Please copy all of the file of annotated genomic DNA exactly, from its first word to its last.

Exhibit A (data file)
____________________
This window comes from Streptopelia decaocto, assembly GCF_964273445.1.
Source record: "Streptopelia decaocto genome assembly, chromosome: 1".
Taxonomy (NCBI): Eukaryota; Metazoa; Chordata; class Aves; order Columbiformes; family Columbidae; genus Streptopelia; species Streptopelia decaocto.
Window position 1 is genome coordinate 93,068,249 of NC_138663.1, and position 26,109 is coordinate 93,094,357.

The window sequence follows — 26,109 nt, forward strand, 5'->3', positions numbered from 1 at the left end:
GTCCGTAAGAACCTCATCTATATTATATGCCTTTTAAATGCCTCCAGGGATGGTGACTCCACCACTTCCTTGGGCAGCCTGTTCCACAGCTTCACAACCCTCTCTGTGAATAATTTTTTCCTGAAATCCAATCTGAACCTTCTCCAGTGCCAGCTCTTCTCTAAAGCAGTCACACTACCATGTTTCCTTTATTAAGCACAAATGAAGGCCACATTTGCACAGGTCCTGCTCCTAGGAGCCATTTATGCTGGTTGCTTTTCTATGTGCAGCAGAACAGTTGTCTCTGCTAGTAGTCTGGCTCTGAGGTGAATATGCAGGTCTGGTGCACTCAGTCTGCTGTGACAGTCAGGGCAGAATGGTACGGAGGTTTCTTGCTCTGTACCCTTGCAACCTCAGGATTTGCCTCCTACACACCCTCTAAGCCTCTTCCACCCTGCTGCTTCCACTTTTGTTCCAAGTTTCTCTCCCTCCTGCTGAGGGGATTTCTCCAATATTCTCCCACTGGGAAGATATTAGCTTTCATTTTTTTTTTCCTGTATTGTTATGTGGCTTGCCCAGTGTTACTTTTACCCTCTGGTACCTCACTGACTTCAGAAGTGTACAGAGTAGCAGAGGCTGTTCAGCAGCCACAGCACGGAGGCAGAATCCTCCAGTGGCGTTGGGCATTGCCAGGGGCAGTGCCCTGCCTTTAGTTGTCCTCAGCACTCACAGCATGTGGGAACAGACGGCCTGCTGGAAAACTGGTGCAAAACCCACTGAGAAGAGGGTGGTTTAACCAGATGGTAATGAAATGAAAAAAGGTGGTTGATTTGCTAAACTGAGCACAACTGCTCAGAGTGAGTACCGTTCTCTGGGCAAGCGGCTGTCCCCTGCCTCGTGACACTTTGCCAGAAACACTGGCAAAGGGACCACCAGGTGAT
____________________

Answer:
This window comes from Streptopelia decaocto, assembly GCF_964273445.1.
Source record: "Streptopelia decaocto genome assembly, chromosome: 1".
Taxonomy (NCBI): Eukaryota; Metazoa; Chordata; class Aves; order Columbiformes; family Columbidae; genus Streptopelia; species Streptopelia decaocto.
Window position 1 is genome coordinate 93,068,249 of NC_138663.1, and position 26,109 is coordinate 93,094,357.

The window sequence follows — 26,109 nt, forward strand, 5'->3', positions numbered from 1 at the left end:
GTCCGTAAGAACCTCATCTATATTATATGCCTTTTAAATGCCTCCAGGGATGGTGACTCCACCACTTCCTTGGGCAGCCTGTTCCACAGCTTCACAACCCTCTCTGTGAATAATTTTTTCCTGAAATCCAATCTGAACCTTCTCCAGTGCCAGCTCTTCTCTAAAGCAGTCACACTACCATGTTTCCTTTATTAAGCACAAATGAAGGCCACATTTGCACAGGTCCTGCTCCTAGGAGCCATTTATGCTGGTTGCTTTTCTATGTGCAGCAGAACAGTTGTCTCTGCTAGTAGTCTGGCTCTGAGGTGAATATGCAGGTCTGGTGCACTCAGTCTGCTGTGACAGTCAGGGCAGAATGGTACGGAGGTTTCTTGCTCTGTACCCTTGCAACCTCAGGATTTGCCTCCTACACACCCTCTAAGCCTCTTCCACCCTGCTGCTTCCACTTTTGTTCCAAGTTTCTCTCCCTCCTGCTGAGGGGATTTCTCCAATATTCTCCCACTGGGAAGATATTAGCTTTCATTTTTTTTTTCCTGTATTGTTATGTGGCTTGCCCAGTGTTACTTTTACCCTCTGGTACCTCACTGACTTCAGAAGTGTACAGAGTAGCAGAGGCTGTTCAGCAGCCACAGCACGGAGGCAGAATCCTCCAGTGGCGTTGGGCATTGCCAGGGGCAGTGCCCTGCCTTTAGTTGTCCTCAGCACTCACAGCATGTGGGAACAGACGGCCTGCTGGAAAACTGGTGCAAAACCCACTGAGAAGAGGGTGGTTTAACCAGATGGTAATGAAATGAAAAAAGGTGGTTGATTTGCTAAACTGAGCACAACTGCTCAGAGTGAGTACCGTTCTCTGGGCAAGCGGCTGTCCCCTGCCTCGTGACACTTTGCCAGAAACACTGGCAAAGGGACCACCAGGTGAT